Daily leadership activities to leverage complexity. 12: equifinality – No one best way!

This is a simple but powerful concept coined by both general biologists and the father of “General System Theory” (Ludwig von Bertalanffy). Two ideas are the basis of this concept. First, in an open system, there is no one best way to reach a goal (or certain state). Second, not all the viable options are equally efficient, but we can’t know which one more efficient ahead of time.

As we discussed in a previous post all organizations are open systems exchanging both particles and energy with their environment. In such systems, we can’t project ahead of time how future state will look like because of the nonlinearity of the system.

This concept contradicts early (but still widespread) management theories using machines to conceptualize organizations. A machine is a closed system and therefore there is always one best way to reach a goal. Even if there is a high probability for one way to be more efficient when we start the journey, we don’t have any clue which way will become the most efficient until we will reach the goal.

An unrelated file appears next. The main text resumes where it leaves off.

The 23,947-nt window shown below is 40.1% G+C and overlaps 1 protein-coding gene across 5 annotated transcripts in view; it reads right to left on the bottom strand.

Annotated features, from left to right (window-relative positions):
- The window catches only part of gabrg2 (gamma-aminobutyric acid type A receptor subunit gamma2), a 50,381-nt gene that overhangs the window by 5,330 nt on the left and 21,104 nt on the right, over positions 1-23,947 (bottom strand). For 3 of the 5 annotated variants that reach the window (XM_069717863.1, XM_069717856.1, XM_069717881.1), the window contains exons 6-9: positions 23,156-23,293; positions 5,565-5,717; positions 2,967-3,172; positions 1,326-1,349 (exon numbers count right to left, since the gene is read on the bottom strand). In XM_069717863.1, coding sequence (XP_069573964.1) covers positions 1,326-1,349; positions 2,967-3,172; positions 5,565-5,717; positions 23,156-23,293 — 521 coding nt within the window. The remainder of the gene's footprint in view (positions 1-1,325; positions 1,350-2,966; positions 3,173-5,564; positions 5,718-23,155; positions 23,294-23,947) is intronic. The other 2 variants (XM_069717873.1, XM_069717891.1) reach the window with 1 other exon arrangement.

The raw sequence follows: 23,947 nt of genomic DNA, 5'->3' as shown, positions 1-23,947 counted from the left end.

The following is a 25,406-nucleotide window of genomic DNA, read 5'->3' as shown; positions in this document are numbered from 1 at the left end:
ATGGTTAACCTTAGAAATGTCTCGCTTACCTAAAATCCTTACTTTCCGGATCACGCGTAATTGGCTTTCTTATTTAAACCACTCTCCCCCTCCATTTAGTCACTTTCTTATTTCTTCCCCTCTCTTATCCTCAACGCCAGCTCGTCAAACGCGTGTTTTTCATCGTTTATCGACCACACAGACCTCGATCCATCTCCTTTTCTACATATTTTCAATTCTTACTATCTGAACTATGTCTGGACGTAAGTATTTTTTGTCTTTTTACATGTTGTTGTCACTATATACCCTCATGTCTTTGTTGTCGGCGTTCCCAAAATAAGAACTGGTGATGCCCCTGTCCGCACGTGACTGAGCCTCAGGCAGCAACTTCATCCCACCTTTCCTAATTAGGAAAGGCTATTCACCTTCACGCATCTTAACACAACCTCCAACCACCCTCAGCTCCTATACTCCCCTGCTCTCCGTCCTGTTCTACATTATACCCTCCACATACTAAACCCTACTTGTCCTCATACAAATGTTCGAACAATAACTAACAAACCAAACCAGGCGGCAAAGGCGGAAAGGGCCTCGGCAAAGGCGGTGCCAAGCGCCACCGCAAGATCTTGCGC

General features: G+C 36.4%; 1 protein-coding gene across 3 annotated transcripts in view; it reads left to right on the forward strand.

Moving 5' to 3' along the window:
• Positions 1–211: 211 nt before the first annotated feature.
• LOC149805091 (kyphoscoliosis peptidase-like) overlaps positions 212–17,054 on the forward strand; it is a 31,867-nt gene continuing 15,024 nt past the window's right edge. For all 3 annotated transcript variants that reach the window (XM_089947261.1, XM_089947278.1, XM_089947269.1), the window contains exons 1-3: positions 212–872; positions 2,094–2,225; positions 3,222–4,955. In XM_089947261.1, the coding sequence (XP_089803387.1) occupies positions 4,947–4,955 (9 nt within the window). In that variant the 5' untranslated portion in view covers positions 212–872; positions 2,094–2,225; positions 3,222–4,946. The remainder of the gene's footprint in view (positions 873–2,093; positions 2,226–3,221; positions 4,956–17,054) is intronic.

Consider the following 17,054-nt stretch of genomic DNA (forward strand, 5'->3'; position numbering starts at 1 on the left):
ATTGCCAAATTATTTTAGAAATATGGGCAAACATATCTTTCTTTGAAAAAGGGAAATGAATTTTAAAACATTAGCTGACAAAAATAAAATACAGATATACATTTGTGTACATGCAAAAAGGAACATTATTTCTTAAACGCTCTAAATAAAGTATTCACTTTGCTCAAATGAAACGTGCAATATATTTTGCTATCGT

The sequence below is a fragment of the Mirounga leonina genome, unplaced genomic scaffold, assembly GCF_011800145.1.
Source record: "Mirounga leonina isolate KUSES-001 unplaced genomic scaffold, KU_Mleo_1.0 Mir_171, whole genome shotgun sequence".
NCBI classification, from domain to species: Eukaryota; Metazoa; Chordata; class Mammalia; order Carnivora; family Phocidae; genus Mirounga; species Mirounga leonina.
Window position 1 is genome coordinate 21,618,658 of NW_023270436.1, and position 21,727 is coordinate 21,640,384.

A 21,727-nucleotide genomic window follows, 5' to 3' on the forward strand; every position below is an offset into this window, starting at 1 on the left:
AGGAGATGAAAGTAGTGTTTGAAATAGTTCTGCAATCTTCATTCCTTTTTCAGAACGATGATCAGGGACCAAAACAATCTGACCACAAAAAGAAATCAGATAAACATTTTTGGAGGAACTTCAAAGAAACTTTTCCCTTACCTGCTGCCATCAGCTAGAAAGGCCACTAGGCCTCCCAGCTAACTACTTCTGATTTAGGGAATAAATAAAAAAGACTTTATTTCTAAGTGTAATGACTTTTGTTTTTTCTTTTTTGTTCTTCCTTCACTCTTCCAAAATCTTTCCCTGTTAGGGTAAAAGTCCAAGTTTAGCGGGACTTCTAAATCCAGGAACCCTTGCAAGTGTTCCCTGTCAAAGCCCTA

The number of autonomous and diverse parts of the system and their interaction between them and externals create too many options that we can think about. Those options will change future conditions and therefore change how the outcome will look like.

How do all the above apply to leadership, management, and complexity? First, equifinality is an outcome of complexity. As a manager or a leader, you should identify different ways that are available to reach a goal and reach a consensus on which way to follow. After you select a path, evaluate all the viable options all the time to make sure the previous decision is still the right one. 

A continuously moving landscape will introduce many changes to any system. Each of these changes might reveal a more efficient and new way to reach the goal. This is your sole responsibility as a leader to find those new ways and make other people aware of them.

Just a continuous track of ways to reach a goal and which one of them looks like the most efficient one at any time will increase the odds to end up using the most efficient way. Sticking to one way will work in more simple systems. In any social system sticking to one way will end up not using the most efficient way.

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